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Bath County, Virginia, USA

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  • Judge Chapman Johnson Stuart, CSA (1820 - 1888)
    Chapman Sturat Married Elizabeth Jane Lytle on October 27, 1844. He married a second time to Mary A. Stewart January, 25, 1857.Died: Age 68 years 3 months 12 days.Military information: Lt. Colonel. 14t...
  • Col Thomas Sitlington (1793 - 1881)
    Reference: Find A Grave Memorial - SmartCopy : Dec 2 2022, 21:30:14 UTC
  • Source:
    Archie Edward Colvin (1919 - 1999)
    Updated from Ancestry Genealogy via father James Kemper Colvin by SmartCopy : May 29 2015, 18:56:05 UTC * Reference: Find A Grave Memorial - SmartCopy : Mar 22 2022, 11:49:44 UTC
  • Corporal Edward Colston, Jr. (CSA) (1844 - 1928)
    Edward Colston, Jr., was christened on 26 July 1846 in Norbourne Parish. He married Mary Winston (Stevenson) Colston (24 July 1844 - 27 Nov 1917). She was born in Newport, Kentucky to Hon. John White S...
  • Pvt William Hartfield Edmond (1841 - 1916)
    William E. Edmond BIRTH 1841 Bath County, Virginia, USA DEATH 18 Nov 1916 (aged 74–75) Barbour County, West Virginia, USA BURIAL Trinity Cemetery Barbour County, West Virginia10 Aug 1865 in Barbour Co...

Bath County was created on December 14, 1790, from parts of Augusta, Botetourt, and Greenbrier counties. Due to the many mineral springs found in the area, the county was named for the English spa and resort city of Bath. In the early 1700s, before the county was formed, the area that subsequently became Bath County was settled by immigrants from England. The families who settled in what has since become Bath County came to Virginia from the English regions of Hampshire, Wiltshire, Gloucestershire, Northamptonshire, the western portion of Sussex, Dorset, Somerset, Norfolk, Suffolk, Surrey, Kent and Lincolnshire. This was notable because much of Shenandoah Valley region was settled by Scots-Irish immigrants and German farmers, both of whom were moving southward from Pennsylvania, whereas by contrast, what has since become Bath County was almost exclusively English. By the year 1800, Bath County was exclusively inhabited by first generation English immigrants and their Virginia-born children. This population was mostly subsistence farmers, though some were also artisans and smaller amounts were shopkeepers.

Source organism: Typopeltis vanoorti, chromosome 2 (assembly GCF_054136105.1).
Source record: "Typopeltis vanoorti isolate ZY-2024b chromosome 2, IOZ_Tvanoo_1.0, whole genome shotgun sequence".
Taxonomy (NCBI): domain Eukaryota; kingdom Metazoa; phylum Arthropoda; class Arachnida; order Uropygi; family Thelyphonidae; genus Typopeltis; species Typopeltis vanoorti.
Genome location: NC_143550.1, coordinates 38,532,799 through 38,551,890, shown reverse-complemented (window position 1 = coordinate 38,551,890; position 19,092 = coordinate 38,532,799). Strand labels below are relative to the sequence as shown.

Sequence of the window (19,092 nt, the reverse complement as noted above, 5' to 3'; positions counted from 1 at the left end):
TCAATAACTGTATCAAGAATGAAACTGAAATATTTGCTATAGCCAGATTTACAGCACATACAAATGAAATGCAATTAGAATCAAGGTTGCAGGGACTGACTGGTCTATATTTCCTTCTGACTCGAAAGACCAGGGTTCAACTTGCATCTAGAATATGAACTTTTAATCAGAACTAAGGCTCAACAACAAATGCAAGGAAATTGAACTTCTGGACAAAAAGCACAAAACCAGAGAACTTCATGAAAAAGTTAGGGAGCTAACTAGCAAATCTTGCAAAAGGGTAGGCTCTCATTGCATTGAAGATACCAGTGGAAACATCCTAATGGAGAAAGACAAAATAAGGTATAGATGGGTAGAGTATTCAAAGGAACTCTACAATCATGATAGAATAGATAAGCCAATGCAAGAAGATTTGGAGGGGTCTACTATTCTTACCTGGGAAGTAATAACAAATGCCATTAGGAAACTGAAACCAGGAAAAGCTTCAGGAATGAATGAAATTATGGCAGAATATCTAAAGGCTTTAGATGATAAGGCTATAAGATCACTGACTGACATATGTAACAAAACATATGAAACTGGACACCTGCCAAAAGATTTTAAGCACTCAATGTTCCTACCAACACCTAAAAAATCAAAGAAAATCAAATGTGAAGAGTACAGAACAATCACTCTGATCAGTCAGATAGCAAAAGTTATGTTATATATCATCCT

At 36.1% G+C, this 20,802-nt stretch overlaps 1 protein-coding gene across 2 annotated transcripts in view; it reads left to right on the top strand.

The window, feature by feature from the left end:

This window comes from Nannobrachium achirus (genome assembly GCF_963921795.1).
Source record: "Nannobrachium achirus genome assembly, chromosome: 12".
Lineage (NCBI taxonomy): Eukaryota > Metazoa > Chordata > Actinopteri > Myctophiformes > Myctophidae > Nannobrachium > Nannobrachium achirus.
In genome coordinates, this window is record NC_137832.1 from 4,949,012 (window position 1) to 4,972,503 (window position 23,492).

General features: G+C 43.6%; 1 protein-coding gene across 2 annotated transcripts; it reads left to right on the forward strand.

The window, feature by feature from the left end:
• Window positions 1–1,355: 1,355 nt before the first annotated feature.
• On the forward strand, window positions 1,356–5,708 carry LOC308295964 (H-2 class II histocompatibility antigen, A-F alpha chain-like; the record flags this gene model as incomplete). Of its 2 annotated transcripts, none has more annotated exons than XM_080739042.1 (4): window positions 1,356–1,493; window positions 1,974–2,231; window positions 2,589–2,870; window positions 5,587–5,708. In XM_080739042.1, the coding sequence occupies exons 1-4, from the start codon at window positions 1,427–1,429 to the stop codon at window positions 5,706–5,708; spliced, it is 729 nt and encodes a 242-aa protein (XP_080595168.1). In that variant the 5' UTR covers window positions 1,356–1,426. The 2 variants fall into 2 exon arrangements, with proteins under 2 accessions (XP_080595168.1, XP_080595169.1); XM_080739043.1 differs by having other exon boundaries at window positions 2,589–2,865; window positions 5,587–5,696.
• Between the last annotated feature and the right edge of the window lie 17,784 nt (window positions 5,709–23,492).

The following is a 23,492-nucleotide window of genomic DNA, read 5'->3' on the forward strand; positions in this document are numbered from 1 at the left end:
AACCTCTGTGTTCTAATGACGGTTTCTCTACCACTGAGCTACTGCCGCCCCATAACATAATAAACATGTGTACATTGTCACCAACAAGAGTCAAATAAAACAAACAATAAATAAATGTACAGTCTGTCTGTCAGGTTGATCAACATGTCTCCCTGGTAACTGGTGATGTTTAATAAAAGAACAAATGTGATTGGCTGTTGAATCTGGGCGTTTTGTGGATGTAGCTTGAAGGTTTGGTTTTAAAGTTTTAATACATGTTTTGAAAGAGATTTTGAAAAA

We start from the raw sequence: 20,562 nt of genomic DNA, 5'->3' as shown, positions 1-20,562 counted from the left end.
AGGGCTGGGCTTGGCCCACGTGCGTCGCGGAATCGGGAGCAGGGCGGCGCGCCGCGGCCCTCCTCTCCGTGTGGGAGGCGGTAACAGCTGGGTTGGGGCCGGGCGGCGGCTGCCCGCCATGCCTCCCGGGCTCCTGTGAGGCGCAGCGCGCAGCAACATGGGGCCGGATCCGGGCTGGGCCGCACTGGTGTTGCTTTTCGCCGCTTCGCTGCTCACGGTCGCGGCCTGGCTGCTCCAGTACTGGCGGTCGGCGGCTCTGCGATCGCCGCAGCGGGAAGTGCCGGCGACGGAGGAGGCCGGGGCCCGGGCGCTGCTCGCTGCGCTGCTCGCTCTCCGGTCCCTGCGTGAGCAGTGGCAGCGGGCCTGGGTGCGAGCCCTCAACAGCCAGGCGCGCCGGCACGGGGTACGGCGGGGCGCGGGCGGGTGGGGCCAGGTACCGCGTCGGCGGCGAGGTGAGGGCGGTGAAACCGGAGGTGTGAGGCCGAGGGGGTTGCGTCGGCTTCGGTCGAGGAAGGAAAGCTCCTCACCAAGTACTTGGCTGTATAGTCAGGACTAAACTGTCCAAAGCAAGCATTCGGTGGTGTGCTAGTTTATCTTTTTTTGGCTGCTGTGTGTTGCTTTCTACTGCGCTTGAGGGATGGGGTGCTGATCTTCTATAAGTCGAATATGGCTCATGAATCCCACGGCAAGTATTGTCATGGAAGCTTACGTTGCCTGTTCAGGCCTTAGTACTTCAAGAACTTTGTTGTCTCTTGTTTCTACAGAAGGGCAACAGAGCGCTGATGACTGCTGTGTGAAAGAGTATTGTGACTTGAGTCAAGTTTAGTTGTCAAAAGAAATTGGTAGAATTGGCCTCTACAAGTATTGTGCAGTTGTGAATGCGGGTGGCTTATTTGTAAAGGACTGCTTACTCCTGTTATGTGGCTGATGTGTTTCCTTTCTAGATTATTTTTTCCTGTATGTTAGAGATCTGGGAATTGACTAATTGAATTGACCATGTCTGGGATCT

Like its namesake, Bath County's economy is focused on tourism and recreation. The county's major employer is The Omni Homestead, a resort and historic hotel built in 1766 as "The Homestead" in Hot Springs. Additional recreational opportunities are provided by camping and fishing at Lake Moomaw in the southern part of the county.

The Nature Conservancy owns more than 9,000 acres of forest habitat in the county, established as the Warm Springs Mountain Preserve, which adds additional protection to some of the most ecologically significant habitats in the Central Appalachian Mountains. Montane pine barrens are globally rare habitat, appearing as dwarfed shrublands, and only known in Virginia to occur on Warm Springs Mountain.

Official Web Site

This project is a table of contents for all projects relating to this County of Virginia. Please feel free to add profiles of anyone who was born, lived or died in this county.